• Don't identify local businesses unless it is part of the concept of the shoot.
  • Don't do anything to give the property owners reason to avoid any future automotive photo shoots because this spoils it for everyone.
  • Don't advertise locations to one and all. Keep good locations close to your chest to protect them from being abused and over used.
  • Avoid shopping centre's, car parks and similar private property unless you have permission to be there.

How to find locations

The next step is to try to find the location which is always easier said than done. There is no substitute for simply being on the lookout for locations all the time, on your way to work, driving around to a friends house or to a movie. Always look out for interesting places and keep notes about them for future reference. It's also a good idea to take lots of pictures of potential locations and keep these with your notes. Keep in mind that cars are mirrors and will reflect everything around them so a location with lots of trees, power poles, signs etc will potentially cause unwanted reflections in the cars panels. Sometimes a clean reflection of the horizon is needed in the panels of the car, such as when photographing black or dark cars. Some of the 'cleanest' locations are along the sea (where the horizon along the sea can be reflected in the cars panels) or open areas, such as in the country or desert where there are no objects along the horizon to create unwanted reflections.

When location scouting it's often a good idea to actively go to places or areas that you may not be familiar with or that you might even think to be a poor candidate for potential locations. Some times these unfamiliar places can lead to the most interesting and even abundant locations. Most urban areas are constantly changing so new locations are constantly becoming available. At the same time old ones are lost so it's important to always be on the look out and have new places to shoot.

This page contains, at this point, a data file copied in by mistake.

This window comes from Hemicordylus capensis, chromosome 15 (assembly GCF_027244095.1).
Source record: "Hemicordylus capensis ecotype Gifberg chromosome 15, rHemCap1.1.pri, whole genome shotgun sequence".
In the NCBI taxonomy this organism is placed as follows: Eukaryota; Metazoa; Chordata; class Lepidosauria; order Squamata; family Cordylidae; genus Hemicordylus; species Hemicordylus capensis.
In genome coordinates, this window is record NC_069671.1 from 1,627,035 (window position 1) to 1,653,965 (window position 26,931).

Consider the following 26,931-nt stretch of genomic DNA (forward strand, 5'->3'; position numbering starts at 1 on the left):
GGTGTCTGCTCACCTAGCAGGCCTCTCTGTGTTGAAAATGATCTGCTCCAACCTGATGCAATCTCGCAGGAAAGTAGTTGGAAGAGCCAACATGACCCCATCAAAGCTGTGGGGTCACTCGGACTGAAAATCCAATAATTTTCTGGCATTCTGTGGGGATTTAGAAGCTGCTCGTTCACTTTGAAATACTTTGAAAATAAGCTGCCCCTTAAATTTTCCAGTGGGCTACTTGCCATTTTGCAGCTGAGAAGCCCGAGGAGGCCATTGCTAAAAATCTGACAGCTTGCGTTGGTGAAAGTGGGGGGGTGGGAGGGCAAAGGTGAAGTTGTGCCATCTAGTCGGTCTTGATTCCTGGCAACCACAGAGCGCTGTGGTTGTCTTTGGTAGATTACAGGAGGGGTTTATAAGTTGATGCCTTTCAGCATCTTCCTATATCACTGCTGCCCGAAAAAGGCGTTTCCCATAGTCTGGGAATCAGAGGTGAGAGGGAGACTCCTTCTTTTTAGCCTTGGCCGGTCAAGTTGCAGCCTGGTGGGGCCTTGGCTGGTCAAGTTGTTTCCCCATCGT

It's always a good idea to allow some time to scout for locations before the shoot itself. Locations change quickly so it's always best to double check a location before a shoot and allow enough time to find a new one if needed.
Shooting at night has it's difficulties but also has several advantages. 1/ much less traffic if any (this car is stopped in the middle of a road). 2/ the weather, sky, and direction of the sun are irrelevant so there is greater freedom to light the car, although street lights can be a problem. 3/ it allows a different look compared to shooting in daylight.   

This location was effectively changed simply by using coloured gels. This lighting effect was achieved in camera by using coloured gels on the lights used to paint the car with light. The purpose was to change the colour of the background or ambient light which came from commonly used Metal Halide (white/green) and Sodium Vapour (orange) street lighting.

Some people like to use Google Maps with Street View to get an idea of what an area looks like before actually going there but this is only useful as a guide.